Here are some things to avoid when you have alopecia areata.
Alopecia areata is an immune response, meaning how your body defends itself against viruses, bacteria and other foreign substances, and usually results in an inflammatory response.
Certain foods encourage an inflammatory reaction, promoting and exacerbating autoimmune symptoms.
Try to avoid or limit these foods:
Sugary food and beverages
Red meat and processed meat
Margarine, shortening and lard
By avoiding these foods, you may be able to lessen some of the symptoms of alopecia areata.
You might also consider eating more anti-inflammatory foods, as there’s some anecdotal evidence that dietary changes may have a positive effect on alopecia areata. Foods found to be beneficial for hair loss were fruits, vegetables, nuts, seeds and lean meats like wild-caught salmon.
Stress is a natural, normal part of the human experience, and your body knows how to handle it.
When you’re under stress, your body releases stress hormones that activate your fight-or-flight response to help you survive.
But long-term stress can cause or worsen several health problems — including inflammation.
While there isn’t a direct connection between stress and alopecia areata, managing stress certainly can’t hurt.
If you’re dealing with psychological distress, it’s important to talk to a mental health professional. You can connect with a mental health provider from your home using our online mental health services, allowing you to easily access support and ongoing care.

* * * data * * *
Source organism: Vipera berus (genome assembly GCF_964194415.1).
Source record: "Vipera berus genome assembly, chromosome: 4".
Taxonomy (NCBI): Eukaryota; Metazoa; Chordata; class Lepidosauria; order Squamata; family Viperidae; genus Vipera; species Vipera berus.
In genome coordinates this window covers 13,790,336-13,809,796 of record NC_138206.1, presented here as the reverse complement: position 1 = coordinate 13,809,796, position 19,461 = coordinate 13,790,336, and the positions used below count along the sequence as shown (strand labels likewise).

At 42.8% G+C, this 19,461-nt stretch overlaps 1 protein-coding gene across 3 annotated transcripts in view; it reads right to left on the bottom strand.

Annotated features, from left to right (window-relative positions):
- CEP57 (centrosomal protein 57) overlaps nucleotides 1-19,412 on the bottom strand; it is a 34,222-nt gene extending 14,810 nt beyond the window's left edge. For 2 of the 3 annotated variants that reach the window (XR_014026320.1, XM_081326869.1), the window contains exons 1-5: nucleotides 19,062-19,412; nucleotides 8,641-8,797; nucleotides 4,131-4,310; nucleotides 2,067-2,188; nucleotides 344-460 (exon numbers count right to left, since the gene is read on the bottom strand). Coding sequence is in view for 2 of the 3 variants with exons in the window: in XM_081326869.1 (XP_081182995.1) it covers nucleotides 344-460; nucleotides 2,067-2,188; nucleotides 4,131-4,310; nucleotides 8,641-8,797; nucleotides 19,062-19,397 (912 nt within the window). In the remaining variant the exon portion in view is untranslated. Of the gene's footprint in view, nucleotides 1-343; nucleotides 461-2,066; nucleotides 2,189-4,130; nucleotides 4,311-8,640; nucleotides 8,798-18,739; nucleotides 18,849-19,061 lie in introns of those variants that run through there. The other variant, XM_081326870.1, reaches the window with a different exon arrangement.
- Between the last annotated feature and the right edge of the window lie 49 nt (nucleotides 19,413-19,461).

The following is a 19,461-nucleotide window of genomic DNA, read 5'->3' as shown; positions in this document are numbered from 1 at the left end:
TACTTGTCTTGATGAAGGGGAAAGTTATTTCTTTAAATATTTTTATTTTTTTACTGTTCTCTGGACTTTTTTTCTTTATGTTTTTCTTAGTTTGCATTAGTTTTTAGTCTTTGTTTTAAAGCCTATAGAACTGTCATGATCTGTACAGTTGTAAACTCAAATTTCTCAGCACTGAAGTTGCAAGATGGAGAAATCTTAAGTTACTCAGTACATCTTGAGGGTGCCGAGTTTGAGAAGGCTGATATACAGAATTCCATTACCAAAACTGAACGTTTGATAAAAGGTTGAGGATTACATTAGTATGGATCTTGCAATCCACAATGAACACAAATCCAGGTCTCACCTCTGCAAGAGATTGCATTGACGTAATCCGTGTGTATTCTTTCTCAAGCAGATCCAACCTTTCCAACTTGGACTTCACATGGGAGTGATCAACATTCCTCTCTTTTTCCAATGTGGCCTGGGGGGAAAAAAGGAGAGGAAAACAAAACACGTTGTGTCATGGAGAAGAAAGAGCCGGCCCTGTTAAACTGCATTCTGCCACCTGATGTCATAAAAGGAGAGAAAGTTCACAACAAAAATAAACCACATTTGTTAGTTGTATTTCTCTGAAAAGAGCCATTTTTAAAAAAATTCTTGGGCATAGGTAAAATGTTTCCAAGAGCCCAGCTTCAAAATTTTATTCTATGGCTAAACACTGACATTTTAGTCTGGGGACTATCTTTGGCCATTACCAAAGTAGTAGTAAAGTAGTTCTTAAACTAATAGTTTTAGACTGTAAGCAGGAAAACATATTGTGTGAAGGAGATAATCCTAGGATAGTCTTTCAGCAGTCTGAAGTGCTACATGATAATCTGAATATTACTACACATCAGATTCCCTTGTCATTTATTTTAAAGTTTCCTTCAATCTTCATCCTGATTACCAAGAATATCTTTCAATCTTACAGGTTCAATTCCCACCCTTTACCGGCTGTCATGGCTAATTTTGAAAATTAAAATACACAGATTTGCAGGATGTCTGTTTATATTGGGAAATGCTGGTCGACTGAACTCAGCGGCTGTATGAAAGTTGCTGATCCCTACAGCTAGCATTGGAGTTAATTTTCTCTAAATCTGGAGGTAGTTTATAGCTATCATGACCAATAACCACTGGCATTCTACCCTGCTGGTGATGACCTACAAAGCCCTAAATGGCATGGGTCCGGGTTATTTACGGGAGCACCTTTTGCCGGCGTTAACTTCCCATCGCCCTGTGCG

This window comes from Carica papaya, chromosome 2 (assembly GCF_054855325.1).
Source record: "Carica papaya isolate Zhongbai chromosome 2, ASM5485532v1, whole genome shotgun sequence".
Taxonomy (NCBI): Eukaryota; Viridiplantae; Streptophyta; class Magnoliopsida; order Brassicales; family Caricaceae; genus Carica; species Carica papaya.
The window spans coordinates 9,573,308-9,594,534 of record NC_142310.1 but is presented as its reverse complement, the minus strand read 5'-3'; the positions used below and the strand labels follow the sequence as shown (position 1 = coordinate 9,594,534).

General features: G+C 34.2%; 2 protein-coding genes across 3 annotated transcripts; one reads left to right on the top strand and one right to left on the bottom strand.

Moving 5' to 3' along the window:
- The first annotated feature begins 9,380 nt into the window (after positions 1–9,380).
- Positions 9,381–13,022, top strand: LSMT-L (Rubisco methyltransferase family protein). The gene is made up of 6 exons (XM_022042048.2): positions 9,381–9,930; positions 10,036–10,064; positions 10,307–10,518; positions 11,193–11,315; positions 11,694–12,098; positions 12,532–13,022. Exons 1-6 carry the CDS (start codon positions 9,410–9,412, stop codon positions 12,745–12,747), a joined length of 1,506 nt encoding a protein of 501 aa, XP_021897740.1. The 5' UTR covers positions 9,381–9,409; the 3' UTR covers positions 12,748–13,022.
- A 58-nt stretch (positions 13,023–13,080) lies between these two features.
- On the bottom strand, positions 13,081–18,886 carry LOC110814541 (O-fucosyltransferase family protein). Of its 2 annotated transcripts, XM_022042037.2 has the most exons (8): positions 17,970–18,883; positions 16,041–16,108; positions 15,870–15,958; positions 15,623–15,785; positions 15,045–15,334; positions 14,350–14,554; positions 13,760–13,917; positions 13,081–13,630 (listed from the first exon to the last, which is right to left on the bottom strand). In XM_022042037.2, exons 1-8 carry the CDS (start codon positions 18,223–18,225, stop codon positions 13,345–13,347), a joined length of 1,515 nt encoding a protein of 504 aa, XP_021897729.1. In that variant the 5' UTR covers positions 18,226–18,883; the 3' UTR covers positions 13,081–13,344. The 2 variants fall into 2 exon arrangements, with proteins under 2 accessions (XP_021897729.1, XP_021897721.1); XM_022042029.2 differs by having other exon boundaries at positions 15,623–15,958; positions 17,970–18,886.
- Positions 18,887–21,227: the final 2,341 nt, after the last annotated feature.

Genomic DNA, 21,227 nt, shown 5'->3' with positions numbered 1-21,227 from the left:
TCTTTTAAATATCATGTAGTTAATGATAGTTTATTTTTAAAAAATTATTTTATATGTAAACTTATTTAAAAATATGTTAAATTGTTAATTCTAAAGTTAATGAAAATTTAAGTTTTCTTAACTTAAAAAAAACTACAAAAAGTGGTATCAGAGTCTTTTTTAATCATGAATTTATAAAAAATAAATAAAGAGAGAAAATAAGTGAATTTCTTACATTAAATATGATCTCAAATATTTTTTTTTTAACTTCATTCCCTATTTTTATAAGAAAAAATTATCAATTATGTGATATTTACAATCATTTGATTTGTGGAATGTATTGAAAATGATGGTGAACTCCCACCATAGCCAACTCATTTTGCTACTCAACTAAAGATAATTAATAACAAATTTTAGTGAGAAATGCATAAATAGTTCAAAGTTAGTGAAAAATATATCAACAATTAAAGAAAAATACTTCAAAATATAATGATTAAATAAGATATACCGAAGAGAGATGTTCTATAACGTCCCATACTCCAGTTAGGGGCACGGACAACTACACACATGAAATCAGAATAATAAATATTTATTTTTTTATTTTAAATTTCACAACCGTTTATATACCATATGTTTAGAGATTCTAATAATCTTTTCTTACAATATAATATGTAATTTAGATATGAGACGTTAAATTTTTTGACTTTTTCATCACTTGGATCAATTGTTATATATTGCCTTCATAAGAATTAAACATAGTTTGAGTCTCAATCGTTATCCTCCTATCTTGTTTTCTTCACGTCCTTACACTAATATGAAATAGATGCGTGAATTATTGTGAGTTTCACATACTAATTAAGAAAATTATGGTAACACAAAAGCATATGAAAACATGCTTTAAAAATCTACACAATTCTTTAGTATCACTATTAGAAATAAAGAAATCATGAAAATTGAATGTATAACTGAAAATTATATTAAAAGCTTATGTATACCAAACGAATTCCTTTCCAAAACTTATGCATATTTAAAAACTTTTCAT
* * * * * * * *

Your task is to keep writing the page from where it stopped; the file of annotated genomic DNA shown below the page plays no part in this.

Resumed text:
We know that getting too much sun isn’t good for your skin. So if you have bald patches, be sure to use sunscreen or wear a hat to protect areas of your skin with noticeable hair loss from UV-related damage.
A review of studies found that people with certain autoimmune diseases may have a vitamin D deficiency.
Multiple studies have also found a link between levels of vitamin D and hair growth. But since alopecia areata is an autoimmune disease, the issue of hair loss isn’t actually related to nutritional deficiencies.
More research is needed before we know whether low levels of vitamin D could be a factor in alopecia-related hair loss.
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While there’s not much evidence supporting things to avoid when you have alopecia areata, there are ways to treat your condition.